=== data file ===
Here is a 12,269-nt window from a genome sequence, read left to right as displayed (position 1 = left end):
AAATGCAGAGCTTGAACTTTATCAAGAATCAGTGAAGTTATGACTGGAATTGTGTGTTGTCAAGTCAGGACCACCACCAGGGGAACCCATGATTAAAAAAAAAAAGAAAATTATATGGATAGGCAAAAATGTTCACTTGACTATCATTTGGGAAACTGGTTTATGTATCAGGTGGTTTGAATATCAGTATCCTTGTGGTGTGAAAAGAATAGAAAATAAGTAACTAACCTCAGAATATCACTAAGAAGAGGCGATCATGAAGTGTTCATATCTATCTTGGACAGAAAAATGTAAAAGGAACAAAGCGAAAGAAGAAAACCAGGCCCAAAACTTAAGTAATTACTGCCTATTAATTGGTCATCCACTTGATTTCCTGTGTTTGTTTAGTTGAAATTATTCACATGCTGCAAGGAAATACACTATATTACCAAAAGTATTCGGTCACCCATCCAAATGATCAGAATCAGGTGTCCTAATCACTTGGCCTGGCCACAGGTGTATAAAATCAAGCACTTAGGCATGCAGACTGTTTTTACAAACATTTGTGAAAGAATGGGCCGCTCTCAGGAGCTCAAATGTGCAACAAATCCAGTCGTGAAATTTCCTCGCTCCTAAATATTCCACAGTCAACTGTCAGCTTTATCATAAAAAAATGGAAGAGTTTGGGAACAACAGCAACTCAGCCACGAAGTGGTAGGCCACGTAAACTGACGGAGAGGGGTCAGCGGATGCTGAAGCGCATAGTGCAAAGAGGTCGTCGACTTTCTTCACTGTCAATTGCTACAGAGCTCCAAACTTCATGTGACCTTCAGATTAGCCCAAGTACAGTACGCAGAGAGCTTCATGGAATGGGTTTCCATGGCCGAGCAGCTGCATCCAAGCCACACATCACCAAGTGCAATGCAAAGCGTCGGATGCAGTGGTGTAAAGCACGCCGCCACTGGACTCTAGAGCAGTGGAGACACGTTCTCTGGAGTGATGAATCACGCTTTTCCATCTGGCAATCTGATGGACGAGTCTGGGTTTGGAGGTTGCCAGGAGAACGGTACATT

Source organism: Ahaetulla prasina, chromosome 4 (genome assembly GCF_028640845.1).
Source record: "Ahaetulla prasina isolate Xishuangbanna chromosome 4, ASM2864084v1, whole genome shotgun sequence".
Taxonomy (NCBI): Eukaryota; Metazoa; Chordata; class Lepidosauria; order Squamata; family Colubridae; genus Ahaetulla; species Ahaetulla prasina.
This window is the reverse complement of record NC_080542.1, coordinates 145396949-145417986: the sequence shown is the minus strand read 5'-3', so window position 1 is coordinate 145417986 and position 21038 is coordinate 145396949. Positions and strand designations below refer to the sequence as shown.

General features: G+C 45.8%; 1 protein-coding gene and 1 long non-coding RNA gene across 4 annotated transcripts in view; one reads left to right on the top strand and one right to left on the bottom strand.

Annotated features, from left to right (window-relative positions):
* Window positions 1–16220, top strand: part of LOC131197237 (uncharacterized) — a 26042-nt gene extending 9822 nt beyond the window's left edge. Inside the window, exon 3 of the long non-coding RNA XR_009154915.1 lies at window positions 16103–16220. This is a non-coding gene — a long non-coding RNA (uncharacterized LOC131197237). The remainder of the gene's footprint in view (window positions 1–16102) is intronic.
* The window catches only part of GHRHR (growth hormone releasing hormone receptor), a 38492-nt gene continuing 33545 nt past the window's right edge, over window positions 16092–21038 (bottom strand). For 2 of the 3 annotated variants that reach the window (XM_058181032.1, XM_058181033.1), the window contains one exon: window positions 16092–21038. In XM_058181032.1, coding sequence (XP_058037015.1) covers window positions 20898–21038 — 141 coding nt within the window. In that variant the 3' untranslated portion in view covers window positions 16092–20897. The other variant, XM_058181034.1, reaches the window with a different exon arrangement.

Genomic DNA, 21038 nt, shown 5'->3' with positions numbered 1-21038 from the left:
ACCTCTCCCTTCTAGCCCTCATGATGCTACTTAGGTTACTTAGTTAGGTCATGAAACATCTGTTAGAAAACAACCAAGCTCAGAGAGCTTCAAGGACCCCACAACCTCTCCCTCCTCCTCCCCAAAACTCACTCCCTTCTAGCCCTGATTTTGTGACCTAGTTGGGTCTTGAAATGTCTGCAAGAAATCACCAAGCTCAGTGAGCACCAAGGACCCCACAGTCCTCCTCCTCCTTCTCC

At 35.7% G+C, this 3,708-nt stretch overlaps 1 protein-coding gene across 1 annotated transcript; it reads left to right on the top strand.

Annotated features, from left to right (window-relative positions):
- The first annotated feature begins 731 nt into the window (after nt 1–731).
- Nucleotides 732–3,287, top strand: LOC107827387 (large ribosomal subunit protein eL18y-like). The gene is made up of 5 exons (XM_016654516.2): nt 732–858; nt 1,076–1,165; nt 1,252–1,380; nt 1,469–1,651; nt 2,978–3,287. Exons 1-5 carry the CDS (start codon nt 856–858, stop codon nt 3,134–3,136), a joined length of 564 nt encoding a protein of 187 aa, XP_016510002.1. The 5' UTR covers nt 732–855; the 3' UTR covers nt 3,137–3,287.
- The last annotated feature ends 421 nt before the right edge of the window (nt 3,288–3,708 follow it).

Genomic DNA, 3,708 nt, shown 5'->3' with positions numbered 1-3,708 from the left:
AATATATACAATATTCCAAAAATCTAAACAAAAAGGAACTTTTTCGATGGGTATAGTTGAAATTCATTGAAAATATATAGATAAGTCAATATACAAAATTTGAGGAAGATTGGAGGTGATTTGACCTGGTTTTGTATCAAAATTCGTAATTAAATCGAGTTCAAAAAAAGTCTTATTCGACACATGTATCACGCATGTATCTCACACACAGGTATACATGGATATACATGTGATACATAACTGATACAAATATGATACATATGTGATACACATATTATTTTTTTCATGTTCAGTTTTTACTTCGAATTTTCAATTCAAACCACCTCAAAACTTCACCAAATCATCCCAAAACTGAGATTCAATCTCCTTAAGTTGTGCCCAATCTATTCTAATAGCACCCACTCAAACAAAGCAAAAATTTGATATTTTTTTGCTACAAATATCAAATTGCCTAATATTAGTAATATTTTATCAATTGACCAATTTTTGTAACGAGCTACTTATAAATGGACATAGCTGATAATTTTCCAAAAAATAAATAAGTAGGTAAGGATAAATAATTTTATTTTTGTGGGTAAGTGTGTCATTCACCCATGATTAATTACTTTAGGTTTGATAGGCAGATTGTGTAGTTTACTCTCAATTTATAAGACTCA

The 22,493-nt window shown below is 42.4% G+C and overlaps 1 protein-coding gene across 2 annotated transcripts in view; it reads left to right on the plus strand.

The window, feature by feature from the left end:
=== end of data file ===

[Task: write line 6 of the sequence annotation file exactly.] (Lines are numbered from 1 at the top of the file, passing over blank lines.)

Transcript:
This window is the reverse complement of record NC_080542.1, coordinates 145396949-145417986: the sequence shown is the minus strand read 5'-3', so window position 1 is coordinate 145417986 and position 21038 is coordinate 145396949. Positions and strand designations below refer to the sequence as shown.